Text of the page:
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Fundamentals and Applications of Magnetic Materials$
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Kannan M. Krishnan

Print publication date: 2016

Print ISBN-13: 9780199570447

Published to Oxford Scholarship Online: December 2016

DOI: 10.1093/acprof:oso/9780199570447.001.0001

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Magnetic Information Storage

Magnetic Information Storage

Chapter:
(p.716) 14 Magnetic Information Storage
Source:
Fundamentals and Applications of Magnetic Materials
Author(s):

Kannan M. Krishnan

Publisher:
Oxford University Press
DOI:10.1093/acprof:oso/9780199570447.003.0014

Magnetic information storage has evolved rapidly, with advances in materials, either by scaling or by incorporating newly discovered phenomena, contributing significantly in their evolution from tapes, to HDDs in both longitudinal and perpendicular geometries, to solid-state memory devices. This chapter presents a comprehensive overview, covering in detail the principles of the recording process and a qualitative description of current and emerging technologies. In general, the width of a recorded transition is proportional to the magnetization–thickness product (Mrδ) of the medium; this should be as small as possible. Noise in the recorded signal is dominated by the physical microstructure of the medium and high recording densities require smallest grain sizes (Dg). There are two time scales of interest in recording: short (10−9 s), governed by the switching of the medium within the short write pulse, and long (~10 years), defined by the required stability of the recorded information for subsequent retrieval. The trade-offs between three competing requirements to achieve high signal to noise, long-term thermal stability of the written bits, and writeability within the limits of maximally generated write fields, provide an ongoing challenge in HDD media design and development. Different approaches to increasing areal densities in magnetic recording are presented, with heat-assisted magnetic recording (HAMR) and bit-patterned media (BPM) currently being favored; in addition, solid-state magnetic memory architectures, such as STT-MRAM and devices using current-induced domain wall motion, appear promising.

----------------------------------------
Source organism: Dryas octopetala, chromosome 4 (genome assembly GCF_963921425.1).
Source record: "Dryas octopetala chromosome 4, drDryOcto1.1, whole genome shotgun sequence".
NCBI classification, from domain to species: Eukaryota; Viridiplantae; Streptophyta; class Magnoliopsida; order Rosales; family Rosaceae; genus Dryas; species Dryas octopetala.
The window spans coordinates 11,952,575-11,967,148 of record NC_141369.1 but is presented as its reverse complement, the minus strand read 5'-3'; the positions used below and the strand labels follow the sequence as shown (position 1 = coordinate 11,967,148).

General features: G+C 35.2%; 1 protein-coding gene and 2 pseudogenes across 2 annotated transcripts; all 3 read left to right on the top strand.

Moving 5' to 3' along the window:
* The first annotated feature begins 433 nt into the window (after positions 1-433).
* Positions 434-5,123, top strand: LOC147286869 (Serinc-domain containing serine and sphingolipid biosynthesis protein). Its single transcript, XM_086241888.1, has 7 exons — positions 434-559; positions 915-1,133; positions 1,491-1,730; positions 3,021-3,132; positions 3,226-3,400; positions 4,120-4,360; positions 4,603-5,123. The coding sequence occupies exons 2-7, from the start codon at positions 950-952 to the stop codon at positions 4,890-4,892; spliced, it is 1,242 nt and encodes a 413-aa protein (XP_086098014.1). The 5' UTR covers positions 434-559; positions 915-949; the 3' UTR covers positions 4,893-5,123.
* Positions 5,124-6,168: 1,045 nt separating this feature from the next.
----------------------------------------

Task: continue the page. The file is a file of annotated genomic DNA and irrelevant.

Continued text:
Keywords:   principles of magnetic recording, transition width, noise sources, longitudinal and perpendicular recording, HAMR, bit-patterned media, STT-MRAM, non-volatile memory

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